UNH research: Homelessness increases faster in least affordable rental markets
Study finds that 32% of income is tipping point for accelerated homelessness
Rising rents are burdening financially limited renters, and contributing to higher rates of homelessness in many of the nation's least affordable markets, according to research conducted by the University of New Hampshire in partnership with Zillow and two other universities.
According to the research, the expected homelessness rate in a community increases at an accelerated pace after rents reach 32 percent of local median income.
Lead researcher Chris Glynn, assistant professor of decision sciences at UNH, and his collaborators at Boston University and the University of Pennsylvania, found that about a quarter of communities in the U.S. are above that 32 percent tipping point. Los Angeles is ground zero for the homelessness crisis with rents at 49 percent of the median income. Also above the 32 percent are New York City, Seattle, Washington, D.C., Boston, Atlanta and most of the West Coast.
“It is critical to understand what parts of the U.S. are struggling the most from a monitoring perspective,” said Glynn, assistant professor of decisions sciences at UNH and a research fellow with Zillow. “We found that when the share of income that goes to housing costs exceeds 32 percent, the homelessness rate increases much faster. In all the communities we analyzed, poverty is a strong contributor and expensive housing markets magnify its impact.”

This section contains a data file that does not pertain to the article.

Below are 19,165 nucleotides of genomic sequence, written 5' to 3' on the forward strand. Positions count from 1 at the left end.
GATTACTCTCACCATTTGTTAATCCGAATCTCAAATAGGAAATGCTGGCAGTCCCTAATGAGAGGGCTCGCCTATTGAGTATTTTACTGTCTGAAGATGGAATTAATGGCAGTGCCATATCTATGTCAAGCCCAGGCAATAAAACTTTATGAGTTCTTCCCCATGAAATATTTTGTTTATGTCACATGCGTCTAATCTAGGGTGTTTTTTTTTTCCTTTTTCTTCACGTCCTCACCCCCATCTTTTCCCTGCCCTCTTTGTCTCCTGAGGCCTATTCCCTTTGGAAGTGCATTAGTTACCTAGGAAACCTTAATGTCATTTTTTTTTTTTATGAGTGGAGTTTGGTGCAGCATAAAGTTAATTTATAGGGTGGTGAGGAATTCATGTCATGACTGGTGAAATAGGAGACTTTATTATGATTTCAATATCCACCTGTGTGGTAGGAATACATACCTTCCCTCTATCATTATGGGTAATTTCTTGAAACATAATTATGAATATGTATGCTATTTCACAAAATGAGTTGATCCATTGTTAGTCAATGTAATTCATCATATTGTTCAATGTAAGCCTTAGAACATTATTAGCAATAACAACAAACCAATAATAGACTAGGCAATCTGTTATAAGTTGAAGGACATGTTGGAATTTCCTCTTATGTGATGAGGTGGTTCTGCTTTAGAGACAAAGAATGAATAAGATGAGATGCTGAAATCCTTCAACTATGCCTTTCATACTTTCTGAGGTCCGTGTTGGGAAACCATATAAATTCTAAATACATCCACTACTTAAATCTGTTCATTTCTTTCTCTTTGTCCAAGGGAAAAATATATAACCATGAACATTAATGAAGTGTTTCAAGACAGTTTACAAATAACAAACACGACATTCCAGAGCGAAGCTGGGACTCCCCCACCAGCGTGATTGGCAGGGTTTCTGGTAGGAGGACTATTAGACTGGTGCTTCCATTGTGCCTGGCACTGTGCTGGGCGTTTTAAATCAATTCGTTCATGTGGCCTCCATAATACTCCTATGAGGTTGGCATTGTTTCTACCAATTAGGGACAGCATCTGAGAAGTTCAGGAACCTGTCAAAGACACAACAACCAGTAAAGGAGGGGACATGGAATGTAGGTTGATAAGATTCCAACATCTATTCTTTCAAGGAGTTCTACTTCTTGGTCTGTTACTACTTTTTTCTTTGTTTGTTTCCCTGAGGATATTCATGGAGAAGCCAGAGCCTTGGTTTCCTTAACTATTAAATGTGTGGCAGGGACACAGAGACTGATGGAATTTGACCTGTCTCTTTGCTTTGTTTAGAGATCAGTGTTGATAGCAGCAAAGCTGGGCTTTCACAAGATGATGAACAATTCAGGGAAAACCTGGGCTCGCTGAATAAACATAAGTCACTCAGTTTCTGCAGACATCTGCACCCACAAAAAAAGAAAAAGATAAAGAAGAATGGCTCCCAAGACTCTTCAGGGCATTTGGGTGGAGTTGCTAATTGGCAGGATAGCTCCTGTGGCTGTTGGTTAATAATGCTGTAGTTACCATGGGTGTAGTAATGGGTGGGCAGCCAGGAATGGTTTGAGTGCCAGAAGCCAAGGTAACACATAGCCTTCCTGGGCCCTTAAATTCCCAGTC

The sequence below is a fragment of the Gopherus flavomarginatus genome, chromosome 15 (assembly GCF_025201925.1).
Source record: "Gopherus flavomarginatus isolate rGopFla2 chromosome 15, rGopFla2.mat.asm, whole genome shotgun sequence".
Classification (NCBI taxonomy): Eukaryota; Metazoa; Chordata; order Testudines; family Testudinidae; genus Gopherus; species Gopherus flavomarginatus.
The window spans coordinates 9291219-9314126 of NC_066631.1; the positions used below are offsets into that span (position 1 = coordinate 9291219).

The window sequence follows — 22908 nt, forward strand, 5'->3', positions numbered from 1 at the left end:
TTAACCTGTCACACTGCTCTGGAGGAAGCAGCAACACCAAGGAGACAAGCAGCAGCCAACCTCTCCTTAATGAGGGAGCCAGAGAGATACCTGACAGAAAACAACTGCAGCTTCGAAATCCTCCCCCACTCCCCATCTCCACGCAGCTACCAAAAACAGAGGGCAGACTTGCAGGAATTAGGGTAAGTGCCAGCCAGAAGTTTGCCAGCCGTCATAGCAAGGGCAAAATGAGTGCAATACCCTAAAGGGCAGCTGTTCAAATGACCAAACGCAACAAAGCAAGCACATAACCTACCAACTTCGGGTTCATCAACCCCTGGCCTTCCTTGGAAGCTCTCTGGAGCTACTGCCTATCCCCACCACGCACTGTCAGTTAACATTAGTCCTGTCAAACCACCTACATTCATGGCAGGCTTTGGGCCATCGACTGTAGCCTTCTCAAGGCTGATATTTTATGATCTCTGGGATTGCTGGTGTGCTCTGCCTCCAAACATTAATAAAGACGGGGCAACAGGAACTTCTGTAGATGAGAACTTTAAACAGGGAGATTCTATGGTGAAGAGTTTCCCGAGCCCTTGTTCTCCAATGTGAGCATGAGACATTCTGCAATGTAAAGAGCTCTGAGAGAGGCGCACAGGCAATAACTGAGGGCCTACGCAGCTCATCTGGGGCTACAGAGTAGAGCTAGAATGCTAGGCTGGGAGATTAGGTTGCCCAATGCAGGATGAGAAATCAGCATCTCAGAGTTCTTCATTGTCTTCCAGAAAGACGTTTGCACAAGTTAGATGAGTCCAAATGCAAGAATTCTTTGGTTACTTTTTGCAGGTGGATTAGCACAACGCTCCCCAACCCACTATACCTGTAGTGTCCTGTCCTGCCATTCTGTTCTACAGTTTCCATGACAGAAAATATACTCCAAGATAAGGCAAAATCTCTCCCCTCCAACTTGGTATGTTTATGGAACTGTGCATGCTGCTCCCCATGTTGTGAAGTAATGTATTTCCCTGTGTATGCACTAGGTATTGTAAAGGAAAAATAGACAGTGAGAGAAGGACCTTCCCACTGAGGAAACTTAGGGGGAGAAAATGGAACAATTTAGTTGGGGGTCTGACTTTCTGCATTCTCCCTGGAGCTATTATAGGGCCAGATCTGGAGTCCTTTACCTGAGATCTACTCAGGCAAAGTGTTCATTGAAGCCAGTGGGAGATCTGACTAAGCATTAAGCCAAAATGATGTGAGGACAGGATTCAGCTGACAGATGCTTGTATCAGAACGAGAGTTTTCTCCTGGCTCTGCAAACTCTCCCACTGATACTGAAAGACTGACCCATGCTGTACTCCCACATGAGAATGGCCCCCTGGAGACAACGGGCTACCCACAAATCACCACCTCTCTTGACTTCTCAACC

Glynn noted that the general rule of thumb for how much of your income should be spent on housing is 30 percent, and these findings are evidence of that.
“There is a public health crisis unfolding in parts of the country,” he said. “Our findings provide insight on when and where homelessness populations may rapidly increase, information that is important to local, state and federal policymakers.”
Nationwide, about 1,500 more people can be expected to experience homelessness when the rent burden increases by 2 percentage points, according to the research.
The U.S. Department of Housing and Urban Development estimates that 553,752 people nationwide experienced homelessness in 2017 based on a point-in-time count in January. Prior research shows these counts likely do not include the entire homeless population in the country, particularly those not in shelters. The actual number of people who were homeless is estimated to be closer to 661,000, roughly 20 percent higher than the officially reported population.
Overall, New Hampshire is more like the Midwest than neighboring states like Massachusetts and Maine. On average, the Granite State has one of the lowest homelessness rates, most affordable housing and lowest rates of extreme poverty. In Manchester, however, 394 people were identified as homeless by HUD with a true number likely closer to 450 and the percent of median income that goes to housing is 33.9 percent, according to Glynn.